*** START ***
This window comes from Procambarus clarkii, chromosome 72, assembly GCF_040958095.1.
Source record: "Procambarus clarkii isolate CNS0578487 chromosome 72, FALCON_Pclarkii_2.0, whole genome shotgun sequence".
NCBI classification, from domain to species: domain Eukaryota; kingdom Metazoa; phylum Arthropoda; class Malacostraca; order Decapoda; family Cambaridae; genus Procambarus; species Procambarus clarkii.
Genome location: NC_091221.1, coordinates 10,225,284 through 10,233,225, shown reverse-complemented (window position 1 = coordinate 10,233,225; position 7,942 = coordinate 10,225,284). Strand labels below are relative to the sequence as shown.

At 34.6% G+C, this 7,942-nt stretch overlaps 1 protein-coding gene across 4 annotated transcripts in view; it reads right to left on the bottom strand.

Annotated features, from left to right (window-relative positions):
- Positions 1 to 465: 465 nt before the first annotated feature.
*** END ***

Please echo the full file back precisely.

This window comes from Procambarus clarkii, chromosome 72, assembly GCF_040958095.1.
Source record: "Procambarus clarkii isolate CNS0578487 chromosome 72, FALCON_Pclarkii_2.0, whole genome shotgun sequence".
NCBI classification, from domain to species: domain Eukaryota; kingdom Metazoa; phylum Arthropoda; class Malacostraca; order Decapoda; family Cambaridae; genus Procambarus; species Procambarus clarkii.
Genome location: NC_091221.1, coordinates 10,225,284 through 10,233,225, shown reverse-complemented (window position 1 = coordinate 10,233,225; position 7,942 = coordinate 10,225,284). Strand labels below are relative to the sequence as shown.

At 34.6% G+C, this 7,942-nt stretch overlaps 1 protein-coding gene across 4 annotated transcripts in view; it reads right to left on the bottom strand.

Annotated features, from left to right (window-relative positions):
- Positions 1 to 465: 465 nt before the first annotated feature.